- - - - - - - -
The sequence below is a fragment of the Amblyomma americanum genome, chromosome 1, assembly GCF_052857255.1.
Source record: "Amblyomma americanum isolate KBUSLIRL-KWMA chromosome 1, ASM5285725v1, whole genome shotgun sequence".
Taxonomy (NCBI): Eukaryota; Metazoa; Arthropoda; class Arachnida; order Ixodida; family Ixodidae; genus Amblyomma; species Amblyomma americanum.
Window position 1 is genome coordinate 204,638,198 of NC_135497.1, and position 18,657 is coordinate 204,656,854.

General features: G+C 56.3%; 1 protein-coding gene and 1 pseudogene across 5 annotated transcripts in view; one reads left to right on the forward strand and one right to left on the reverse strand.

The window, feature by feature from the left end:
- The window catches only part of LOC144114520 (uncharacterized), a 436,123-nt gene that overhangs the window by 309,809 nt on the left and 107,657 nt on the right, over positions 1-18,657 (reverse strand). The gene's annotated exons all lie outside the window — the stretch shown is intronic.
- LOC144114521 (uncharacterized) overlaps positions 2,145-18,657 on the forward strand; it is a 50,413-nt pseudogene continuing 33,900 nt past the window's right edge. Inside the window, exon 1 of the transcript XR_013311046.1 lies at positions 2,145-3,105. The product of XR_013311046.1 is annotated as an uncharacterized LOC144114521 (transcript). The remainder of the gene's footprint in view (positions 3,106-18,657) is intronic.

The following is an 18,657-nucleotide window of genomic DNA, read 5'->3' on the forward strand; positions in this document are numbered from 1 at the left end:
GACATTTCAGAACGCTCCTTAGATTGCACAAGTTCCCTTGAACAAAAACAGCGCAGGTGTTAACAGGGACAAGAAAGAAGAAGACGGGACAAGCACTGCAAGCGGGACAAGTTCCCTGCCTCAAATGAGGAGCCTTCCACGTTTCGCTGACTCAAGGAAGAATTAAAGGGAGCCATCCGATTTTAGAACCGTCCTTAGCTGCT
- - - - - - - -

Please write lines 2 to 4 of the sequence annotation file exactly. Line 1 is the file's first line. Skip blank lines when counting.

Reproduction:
Source record: "Amblyomma americanum isolate KBUSLIRL-KWMA chromosome 1, ASM5285725v1, whole genome shotgun sequence".
Taxonomy (NCBI): Eukaryota; Metazoa; Arthropoda; class Arachnida; order Ixodida; family Ixodidae; genus Amblyomma; species Amblyomma americanum.
Window position 1 is genome coordinate 204,638,198 of NC_135497.1, and position 18,657 is coordinate 204,656,854.